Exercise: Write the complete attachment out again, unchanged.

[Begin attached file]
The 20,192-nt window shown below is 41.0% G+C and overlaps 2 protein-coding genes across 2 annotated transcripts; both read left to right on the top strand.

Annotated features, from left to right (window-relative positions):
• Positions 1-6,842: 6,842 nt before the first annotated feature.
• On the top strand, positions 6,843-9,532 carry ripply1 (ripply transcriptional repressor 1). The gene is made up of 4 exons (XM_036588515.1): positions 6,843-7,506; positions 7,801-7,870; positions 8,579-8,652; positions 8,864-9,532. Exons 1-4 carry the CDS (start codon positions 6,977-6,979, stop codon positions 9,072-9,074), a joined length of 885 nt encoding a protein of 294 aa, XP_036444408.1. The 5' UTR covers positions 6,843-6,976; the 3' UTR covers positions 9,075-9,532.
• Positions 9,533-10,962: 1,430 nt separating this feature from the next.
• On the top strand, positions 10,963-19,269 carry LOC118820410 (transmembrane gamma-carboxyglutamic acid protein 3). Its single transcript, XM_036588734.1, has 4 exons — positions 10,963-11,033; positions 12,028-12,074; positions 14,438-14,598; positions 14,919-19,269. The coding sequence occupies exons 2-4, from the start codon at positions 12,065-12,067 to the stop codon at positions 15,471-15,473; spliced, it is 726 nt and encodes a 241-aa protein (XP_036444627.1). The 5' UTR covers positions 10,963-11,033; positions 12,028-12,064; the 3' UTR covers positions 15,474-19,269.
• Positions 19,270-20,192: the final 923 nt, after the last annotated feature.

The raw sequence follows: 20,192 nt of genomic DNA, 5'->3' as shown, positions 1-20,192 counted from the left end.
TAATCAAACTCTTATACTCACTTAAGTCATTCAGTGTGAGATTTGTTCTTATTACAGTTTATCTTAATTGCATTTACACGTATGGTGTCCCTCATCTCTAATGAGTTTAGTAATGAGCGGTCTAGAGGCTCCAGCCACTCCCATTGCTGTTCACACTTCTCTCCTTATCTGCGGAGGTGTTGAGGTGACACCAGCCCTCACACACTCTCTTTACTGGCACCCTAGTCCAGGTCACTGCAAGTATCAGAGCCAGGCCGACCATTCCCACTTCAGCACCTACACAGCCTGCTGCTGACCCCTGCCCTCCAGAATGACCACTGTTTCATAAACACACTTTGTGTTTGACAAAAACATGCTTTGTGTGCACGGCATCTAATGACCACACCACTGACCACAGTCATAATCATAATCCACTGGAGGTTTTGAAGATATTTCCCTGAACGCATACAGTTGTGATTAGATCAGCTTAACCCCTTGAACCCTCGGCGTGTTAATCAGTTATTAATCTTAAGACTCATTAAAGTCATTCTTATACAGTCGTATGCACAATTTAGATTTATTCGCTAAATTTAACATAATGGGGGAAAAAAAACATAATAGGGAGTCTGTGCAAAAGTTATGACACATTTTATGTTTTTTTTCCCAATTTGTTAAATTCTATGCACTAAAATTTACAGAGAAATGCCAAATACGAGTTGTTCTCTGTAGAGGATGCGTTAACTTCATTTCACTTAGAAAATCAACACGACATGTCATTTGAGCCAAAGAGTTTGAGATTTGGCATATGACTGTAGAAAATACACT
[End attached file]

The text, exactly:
The 20,192-nt window shown below is 41.0% G+C and overlaps 2 protein-coding genes across 2 annotated transcripts; both read left to right on the top strand.

Annotated features, from left to right (window-relative positions):
• Positions 1-6,842: 6,842 nt before the first annotated feature.
• On the top strand, positions 6,843-9,532 carry ripply1 (ripply transcriptional repressor 1). The gene is made up of 4 exons (XM_036588515.1): positions 6,843-7,506; positions 7,801-7,870; positions 8,579-8,652; positions 8,864-9,532. Exons 1-4 carry the CDS (start codon positions 6,977-6,979, stop codon positions 9,072-9,074), a joined length of 885 nt encoding a protein of 294 aa, XP_036444408.1. The 5' UTR covers positions 6,843-6,976; the 3' UTR covers positions 9,075-9,532.
• Positions 9,533-10,962: 1,430 nt separating this feature from the next.
• On the top strand, positions 10,963-19,269 carry LOC118820410 (transmembrane gamma-carboxyglutamic acid protein 3). Its single transcript, XM_036588734.1, has 4 exons — positions 10,963-11,033; positions 12,028-12,074; positions 14,438-14,598; positions 14,919-19,269. The coding sequence occupies exons 2-4, from the start codon at positions 12,065-12,067 to the stop codon at positions 15,471-15,473; spliced, it is 726 nt and encodes a 241-aa protein (XP_036444627.1). The 5' UTR covers positions 10,963-11,033; positions 12,028-12,064; the 3' UTR covers positions 15,474-19,269.
• Positions 19,270-20,192: the final 923 nt, after the last annotated feature.

The raw sequence follows: 20,192 nt of genomic DNA, 5'->3' as shown, positions 1-20,192 counted from the left end.
TAATCAAACTCTTATACTCACTTAAGTCATTCAGTGTGAGATTTGTTCTTATTACAGTTTATCTTAATTGCATTTACACGTATGGTGTCCCTCATCTCTAATGAGTTTAGTAATGAGCGGTCTAGAGGCTCCAGCCACTCCCATTGCTGTTCACACTTCTCTCCTTATCTGCGGAGGTGTTGAGGTGACACCAGCCCTCACACACTCTCTTTACTGGCACCCTAGTCCAGGTCACTGCAAGTATCAGAGCCAGGCCGACCATTCCCACTTCAGCACCTACACAGCCTGCTGCTGACCCCTGCCCTCCAGAATGACCACTGTTTCATAAACACACTTTGTGTTTGACAAAAACATGCTTTGTGTGCACGGCATCTAATGACCACACCACTGACCACAGTCATAATCATAATCCACTGGAGGTTTTGAAGATATTTCCCTGAACGCATACAGTTGTGATTAGATCAGCTTAACCCCTTGAACCCTCGGCGTGTTAATCAGTTATTAATCTTAAGACTCATTAAAGTCATTCTTATACAGTCGTATGCACAATTTAGATTTATTCGCTAAATTTAACATAATGGGGGAAAAAAAACATAATAGGGAGTCTGTGCAAAAGTTATGACACATTTTATGTTTTTTTTCCCAATTTGTTAAATTCTATGCACTAAAATTTACAGAGAAATGCCAAATACGAGTTGTTCTCTGTAGAGGATGCGTTAACTTCATTTCACTTAGAAAATCAACACGACATGTCATTTGAGCCAAAGAGTTTGAGATTTGGCATATGACTGTAGAAAATACACT